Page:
MINNEAPOLIS (AP) — The Minnesota Lynx have a core group of players participating in their fifth WNBA Finals in the last six seasons. The Los Angeles Sparks only have one player who has made it this far before, and she is a seldom-used reserve.
When it came to poise, consistency and playmaking in Game 1, however, the Sparks looked like the battle-tested group. And now the Lynx are left to lean on their experience to dig out of another hole.
The defending champion Lynx turned the ball over 16 times and looked lost defensively against the Sparks’ pick-and-roll in the 78-76 loss on Sunday and got back to work on Monday knowing that if they don’t clean things up, their pursuit of a record-tying fourth title will swirl down the drain.
“If you don’t handle a pick-and-roll any better than what we did, we looked like a high school team that was going against it for the first time,” coach Cheryl Reeve said on Monday. “That was disappointing. And throwing it right to them.”
The Lynx committed 11 of their 16 turnovers in the first half and had two more in the final three minutes of the game, and the Sparks took advantage. They scored 18 points off of Minnesota’s turnovers while only allowing four points off of their own 12 miscues. It was a clean, calm performance for a group that includes 12th-year pro Alana Beard and ninth-year star Candace Parker, both of whom have finally made it to the league’s biggest stage.
“I was happy with how poised and focused we were,” Sparks coach Brian Agler said. “We only have one player that has even been in this situation before. But we do have veteran players. They look at this as this is their moment to get this opportunity. … Candace and Alana, they have played long careers and they don’t get this (every year). So they know how to cherish this moment.”
Game 2 of the best-of-five series is Tuesday night in Minneapolis, and the Lynx don’t have to look back far to find inspiration and comfort in a precarious position. They lost Game 1 at home to the Indiana Fever in last year’s finals, but ultimately prevailed in five games for their third championship.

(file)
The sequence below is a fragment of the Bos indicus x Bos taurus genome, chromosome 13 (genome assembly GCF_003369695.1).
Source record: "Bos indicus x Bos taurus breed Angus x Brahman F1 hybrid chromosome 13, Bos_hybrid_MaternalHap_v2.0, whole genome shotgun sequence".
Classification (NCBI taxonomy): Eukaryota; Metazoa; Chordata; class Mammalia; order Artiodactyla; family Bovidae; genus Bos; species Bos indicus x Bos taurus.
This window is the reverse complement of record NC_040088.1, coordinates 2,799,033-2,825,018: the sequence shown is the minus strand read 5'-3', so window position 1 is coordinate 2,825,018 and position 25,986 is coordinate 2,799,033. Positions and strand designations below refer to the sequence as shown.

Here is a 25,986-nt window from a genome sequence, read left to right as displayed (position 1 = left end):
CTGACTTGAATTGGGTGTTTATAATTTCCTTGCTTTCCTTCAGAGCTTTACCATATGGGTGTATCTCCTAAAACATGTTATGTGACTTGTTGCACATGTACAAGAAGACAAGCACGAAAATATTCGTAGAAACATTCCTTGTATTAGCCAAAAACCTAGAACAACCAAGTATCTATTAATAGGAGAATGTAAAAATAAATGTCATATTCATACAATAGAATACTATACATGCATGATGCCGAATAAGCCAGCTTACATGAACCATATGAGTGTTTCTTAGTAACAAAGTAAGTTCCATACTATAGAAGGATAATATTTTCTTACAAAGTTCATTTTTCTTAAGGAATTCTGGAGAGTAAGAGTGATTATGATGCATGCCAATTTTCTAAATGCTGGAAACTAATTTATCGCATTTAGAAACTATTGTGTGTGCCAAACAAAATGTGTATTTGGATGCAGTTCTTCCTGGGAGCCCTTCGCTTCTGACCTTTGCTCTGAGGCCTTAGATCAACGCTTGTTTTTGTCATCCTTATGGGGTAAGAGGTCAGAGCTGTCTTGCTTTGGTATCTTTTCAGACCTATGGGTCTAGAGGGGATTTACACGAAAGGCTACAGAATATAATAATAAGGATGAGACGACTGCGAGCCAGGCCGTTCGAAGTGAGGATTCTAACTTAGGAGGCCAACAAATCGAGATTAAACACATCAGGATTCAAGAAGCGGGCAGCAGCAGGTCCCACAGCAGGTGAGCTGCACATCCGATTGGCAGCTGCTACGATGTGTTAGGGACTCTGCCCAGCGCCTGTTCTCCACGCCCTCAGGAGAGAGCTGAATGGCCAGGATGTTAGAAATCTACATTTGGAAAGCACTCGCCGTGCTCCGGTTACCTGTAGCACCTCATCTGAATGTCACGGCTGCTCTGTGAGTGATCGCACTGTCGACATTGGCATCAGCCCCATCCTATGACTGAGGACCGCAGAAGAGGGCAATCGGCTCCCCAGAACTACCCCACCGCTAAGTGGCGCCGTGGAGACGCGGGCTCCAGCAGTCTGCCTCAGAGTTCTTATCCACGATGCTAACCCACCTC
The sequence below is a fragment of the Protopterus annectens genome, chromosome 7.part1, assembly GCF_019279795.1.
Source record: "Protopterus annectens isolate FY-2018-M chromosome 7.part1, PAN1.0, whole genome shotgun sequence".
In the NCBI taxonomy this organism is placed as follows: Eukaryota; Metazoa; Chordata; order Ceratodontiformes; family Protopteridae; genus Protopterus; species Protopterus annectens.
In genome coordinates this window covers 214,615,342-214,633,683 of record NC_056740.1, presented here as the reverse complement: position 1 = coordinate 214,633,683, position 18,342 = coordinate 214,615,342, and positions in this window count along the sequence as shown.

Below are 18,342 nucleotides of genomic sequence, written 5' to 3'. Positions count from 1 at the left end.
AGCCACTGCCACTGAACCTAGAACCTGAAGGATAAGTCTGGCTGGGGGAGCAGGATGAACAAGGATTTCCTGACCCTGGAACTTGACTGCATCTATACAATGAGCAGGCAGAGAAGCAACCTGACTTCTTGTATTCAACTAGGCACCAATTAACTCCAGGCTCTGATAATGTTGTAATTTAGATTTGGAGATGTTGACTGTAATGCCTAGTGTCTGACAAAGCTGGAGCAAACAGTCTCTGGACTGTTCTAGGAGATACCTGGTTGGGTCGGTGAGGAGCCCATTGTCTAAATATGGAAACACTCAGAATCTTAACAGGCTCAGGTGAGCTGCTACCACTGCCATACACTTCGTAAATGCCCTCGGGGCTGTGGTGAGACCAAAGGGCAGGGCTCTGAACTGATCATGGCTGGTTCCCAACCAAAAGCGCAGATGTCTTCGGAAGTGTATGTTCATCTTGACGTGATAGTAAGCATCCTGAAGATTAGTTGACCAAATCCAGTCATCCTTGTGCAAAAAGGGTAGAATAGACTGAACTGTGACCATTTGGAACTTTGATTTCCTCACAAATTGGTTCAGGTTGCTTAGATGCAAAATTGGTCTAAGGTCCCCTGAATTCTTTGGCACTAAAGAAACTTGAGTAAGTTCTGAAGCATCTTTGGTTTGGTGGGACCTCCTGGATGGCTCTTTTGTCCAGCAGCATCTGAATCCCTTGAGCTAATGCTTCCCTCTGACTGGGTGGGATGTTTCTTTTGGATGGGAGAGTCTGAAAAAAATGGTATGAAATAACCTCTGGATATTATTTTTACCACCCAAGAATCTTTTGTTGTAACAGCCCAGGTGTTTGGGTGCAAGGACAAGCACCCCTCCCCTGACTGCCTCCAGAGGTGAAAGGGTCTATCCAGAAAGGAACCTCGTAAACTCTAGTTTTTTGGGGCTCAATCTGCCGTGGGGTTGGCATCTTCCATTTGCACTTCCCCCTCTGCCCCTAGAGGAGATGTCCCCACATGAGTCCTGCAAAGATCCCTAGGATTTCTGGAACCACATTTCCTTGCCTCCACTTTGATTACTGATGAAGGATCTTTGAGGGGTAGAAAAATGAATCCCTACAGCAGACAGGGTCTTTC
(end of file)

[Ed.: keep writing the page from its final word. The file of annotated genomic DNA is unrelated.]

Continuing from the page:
So there is no panic, but there is also a realization that their opponent this season with Parker and Beard and MVP Nneka Ogwumike and sharpshooter Kristi Toliver presents a far bigger obstacle.
“You have to really rely on each other in moments like this,” said Lynx forward Maya Moore, who was scoreless in the first half but scored 18 in the second. “This team has really been doing that all season with our ability to make adjustments and bounce back. This is the greatest challenge of the season for us, having to bounce back in a tough loss at home. I’m confident that we will be better as each game goes on.”
Just like during a tense regular season series, the matchup between the teams with the two best records in the league was tight all the way through Game 1. No team led by more than five points and Beard hit the game-winner on a shot from the corner just before the final buzzer sounded. The big finish and the anticipated matchup delivered ratings that were 25 percent higher than last year’s broadcast of Game 1. The 0.5 overnight rating on ABC was the highest for a Game 1 since 2010, though it likely was smaller thanks to competing against the NFL on Sunday afternoon.
“I think we’re really good at handling high-pressure situations,” Ogwumike said. “I think you’re going to see that more from us in this series and as well from them. The game was remarkably close. That’s what the finals is all about. You have the two best teams duking it out and it literally came down to the last play. We just have to understand we need to give ourselves as much of an advantage as we can.”
Reeve said she was awake until 3 a.m. trying to figure out what caused the sloppiness.
“The stuff that we were doing that was controllable on our end was the headscratchers,” Reeve said. “We’re going to watch the video and they’re going to see it. Whether they want to or not doesn’t matter. We will watch every possession.”
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